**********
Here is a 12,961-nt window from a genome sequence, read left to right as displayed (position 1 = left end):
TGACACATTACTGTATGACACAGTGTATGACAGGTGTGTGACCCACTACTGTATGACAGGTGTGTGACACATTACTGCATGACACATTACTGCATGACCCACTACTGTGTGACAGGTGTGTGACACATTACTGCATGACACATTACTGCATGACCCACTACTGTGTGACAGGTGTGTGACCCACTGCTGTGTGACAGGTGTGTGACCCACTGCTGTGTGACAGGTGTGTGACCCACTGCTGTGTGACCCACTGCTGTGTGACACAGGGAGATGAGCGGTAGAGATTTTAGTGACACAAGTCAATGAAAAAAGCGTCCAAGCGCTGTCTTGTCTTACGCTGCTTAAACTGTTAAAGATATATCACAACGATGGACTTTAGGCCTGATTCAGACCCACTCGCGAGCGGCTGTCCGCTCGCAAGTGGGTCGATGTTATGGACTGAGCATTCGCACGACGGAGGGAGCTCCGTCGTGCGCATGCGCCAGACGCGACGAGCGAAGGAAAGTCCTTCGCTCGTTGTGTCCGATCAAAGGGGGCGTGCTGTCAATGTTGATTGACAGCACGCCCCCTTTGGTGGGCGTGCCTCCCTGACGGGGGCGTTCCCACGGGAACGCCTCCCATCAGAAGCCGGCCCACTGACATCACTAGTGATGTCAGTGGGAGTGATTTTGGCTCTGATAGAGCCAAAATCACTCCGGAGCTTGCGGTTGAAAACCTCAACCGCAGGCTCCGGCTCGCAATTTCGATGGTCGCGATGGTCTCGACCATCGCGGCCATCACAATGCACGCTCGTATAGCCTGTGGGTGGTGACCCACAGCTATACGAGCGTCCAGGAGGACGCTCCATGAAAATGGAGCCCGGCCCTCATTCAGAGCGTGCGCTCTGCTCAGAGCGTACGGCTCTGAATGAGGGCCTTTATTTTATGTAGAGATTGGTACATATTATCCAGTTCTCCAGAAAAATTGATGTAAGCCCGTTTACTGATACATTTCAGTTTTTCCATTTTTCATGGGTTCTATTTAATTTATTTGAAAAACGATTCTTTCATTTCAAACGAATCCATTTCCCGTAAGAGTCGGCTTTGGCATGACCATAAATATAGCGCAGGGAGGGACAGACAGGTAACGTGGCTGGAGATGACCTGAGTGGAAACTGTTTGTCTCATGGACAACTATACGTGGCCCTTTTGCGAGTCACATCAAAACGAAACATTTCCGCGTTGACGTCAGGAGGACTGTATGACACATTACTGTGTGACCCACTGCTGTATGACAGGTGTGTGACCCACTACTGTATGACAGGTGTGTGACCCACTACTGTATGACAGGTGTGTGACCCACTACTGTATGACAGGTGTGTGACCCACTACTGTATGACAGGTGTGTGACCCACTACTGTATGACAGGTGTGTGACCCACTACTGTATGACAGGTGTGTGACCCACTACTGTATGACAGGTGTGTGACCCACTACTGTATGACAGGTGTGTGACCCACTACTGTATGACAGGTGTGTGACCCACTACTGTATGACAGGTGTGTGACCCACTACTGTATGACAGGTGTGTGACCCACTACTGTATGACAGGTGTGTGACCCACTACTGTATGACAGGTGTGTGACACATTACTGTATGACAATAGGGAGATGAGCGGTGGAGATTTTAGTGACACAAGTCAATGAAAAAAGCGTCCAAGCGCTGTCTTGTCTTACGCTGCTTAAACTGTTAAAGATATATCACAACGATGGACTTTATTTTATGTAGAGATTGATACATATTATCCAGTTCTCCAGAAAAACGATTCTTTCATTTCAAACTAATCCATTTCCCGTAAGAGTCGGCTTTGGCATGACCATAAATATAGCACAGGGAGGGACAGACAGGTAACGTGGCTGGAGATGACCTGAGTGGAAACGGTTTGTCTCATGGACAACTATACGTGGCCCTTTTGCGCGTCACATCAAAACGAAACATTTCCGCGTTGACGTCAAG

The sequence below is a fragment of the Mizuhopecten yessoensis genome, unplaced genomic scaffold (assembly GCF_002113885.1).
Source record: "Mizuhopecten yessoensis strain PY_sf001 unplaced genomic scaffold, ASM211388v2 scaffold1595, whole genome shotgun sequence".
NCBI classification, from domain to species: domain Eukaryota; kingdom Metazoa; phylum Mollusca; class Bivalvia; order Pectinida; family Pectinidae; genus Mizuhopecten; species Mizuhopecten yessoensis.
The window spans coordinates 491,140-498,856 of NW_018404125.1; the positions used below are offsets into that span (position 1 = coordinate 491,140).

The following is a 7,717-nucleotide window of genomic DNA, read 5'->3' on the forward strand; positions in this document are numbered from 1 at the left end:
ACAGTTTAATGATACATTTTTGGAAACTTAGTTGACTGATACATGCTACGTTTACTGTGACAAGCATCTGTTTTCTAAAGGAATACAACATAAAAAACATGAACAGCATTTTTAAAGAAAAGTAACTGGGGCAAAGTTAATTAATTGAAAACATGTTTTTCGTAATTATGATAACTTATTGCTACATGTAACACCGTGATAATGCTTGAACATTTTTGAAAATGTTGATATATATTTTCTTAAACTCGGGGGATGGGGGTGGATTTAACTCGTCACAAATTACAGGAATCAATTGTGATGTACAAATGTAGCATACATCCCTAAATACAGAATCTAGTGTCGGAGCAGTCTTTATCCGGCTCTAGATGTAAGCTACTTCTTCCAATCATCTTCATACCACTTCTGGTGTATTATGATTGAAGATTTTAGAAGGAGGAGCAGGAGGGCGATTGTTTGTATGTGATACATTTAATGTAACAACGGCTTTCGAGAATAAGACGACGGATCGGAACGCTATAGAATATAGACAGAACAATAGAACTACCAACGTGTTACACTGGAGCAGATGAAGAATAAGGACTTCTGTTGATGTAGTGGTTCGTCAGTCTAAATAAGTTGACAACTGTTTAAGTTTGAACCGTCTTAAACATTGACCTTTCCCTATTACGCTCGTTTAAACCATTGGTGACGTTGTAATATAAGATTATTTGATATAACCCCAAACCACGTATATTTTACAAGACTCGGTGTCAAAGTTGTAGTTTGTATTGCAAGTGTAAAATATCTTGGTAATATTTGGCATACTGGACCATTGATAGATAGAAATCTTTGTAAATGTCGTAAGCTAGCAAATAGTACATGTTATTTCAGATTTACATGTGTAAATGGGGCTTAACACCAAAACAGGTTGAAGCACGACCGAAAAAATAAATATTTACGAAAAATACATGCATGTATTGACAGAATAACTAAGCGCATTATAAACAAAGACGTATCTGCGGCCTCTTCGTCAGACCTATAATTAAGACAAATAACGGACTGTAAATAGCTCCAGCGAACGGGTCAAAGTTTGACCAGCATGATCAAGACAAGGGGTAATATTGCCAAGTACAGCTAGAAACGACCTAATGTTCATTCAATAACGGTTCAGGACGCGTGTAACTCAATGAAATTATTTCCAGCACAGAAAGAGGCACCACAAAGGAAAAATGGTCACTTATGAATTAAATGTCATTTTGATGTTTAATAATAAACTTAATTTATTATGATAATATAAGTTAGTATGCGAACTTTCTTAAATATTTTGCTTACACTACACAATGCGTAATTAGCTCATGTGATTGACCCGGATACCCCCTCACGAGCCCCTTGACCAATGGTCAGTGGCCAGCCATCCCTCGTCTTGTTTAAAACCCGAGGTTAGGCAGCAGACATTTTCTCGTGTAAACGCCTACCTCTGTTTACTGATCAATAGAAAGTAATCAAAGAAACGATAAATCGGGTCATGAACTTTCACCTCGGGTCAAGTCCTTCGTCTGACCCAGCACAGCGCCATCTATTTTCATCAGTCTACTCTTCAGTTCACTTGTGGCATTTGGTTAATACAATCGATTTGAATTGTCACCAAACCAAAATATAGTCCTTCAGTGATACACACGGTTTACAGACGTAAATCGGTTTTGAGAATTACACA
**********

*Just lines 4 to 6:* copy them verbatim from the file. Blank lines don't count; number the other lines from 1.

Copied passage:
Source record: "Mizuhopecten yessoensis strain PY_sf001 unplaced genomic scaffold, ASM211388v2 scaffold1595, whole genome shotgun sequence".
NCBI classification, from domain to species: domain Eukaryota; kingdom Metazoa; phylum Mollusca; class Bivalvia; order Pectinida; family Pectinidae; genus Mizuhopecten; species Mizuhopecten yessoensis.
The window spans coordinates 491,140-498,856 of NW_018404125.1; the positions used below are offsets into that span (position 1 = coordinate 491,140).